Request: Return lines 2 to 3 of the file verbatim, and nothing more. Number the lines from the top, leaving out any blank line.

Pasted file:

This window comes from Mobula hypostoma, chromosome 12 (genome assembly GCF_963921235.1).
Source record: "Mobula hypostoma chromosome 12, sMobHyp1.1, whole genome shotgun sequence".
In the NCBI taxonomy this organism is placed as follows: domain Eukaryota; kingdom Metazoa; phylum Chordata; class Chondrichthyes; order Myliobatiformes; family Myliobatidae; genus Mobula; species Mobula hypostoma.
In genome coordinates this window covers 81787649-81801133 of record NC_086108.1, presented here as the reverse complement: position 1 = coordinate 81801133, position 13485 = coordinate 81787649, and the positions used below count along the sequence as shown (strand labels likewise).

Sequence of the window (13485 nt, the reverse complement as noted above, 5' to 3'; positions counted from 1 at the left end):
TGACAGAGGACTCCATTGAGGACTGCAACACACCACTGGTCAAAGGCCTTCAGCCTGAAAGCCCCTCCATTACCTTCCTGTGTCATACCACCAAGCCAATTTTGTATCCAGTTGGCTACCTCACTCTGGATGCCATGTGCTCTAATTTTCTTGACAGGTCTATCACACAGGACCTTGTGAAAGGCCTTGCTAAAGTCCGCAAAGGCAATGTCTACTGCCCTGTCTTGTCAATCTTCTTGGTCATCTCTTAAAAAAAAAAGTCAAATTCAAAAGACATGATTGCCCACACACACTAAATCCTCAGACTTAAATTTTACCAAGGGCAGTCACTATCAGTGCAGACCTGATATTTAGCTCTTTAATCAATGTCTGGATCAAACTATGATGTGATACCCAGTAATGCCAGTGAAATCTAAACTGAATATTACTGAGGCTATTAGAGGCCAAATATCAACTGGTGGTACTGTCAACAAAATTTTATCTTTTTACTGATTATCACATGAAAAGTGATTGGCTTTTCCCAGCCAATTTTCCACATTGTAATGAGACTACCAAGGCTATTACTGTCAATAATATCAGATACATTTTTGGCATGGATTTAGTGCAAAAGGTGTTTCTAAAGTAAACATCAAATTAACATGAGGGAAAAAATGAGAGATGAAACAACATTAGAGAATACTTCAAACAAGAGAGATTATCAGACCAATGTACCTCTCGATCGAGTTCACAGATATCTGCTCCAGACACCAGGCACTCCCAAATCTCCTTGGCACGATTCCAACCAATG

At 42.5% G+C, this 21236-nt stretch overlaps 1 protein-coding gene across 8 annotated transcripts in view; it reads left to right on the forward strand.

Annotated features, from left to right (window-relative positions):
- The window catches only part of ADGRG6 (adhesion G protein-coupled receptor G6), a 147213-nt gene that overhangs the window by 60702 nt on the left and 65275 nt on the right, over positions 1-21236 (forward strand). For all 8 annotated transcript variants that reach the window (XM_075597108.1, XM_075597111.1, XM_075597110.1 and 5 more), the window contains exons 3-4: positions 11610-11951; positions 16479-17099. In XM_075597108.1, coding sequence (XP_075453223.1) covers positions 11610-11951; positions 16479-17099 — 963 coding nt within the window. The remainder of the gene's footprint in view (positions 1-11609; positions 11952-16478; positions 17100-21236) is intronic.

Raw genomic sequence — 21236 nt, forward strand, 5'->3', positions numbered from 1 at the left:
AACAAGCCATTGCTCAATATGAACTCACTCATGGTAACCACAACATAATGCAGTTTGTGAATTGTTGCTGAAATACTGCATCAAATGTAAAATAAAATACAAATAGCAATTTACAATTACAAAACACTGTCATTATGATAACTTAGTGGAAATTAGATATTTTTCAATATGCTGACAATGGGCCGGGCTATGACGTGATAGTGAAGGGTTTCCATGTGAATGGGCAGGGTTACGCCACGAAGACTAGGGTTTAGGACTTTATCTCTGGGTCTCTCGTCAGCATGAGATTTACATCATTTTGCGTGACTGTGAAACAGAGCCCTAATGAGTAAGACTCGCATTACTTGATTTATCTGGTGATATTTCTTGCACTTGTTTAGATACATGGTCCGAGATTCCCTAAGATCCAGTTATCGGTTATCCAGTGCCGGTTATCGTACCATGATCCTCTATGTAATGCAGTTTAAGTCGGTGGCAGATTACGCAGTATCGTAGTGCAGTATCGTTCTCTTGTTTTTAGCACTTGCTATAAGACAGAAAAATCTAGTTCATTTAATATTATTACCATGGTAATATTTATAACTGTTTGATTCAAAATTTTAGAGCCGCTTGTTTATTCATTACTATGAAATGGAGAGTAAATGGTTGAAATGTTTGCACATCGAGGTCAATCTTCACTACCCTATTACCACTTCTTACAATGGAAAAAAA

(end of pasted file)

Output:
Source record: "Mobula hypostoma chromosome 12, sMobHyp1.1, whole genome shotgun sequence".
In the NCBI taxonomy this organism is placed as follows: domain Eukaryota; kingdom Metazoa; phylum Chordata; class Chondrichthyes; order Myliobatiformes; family Myliobatidae; genus Mobula; species Mobula hypostoma.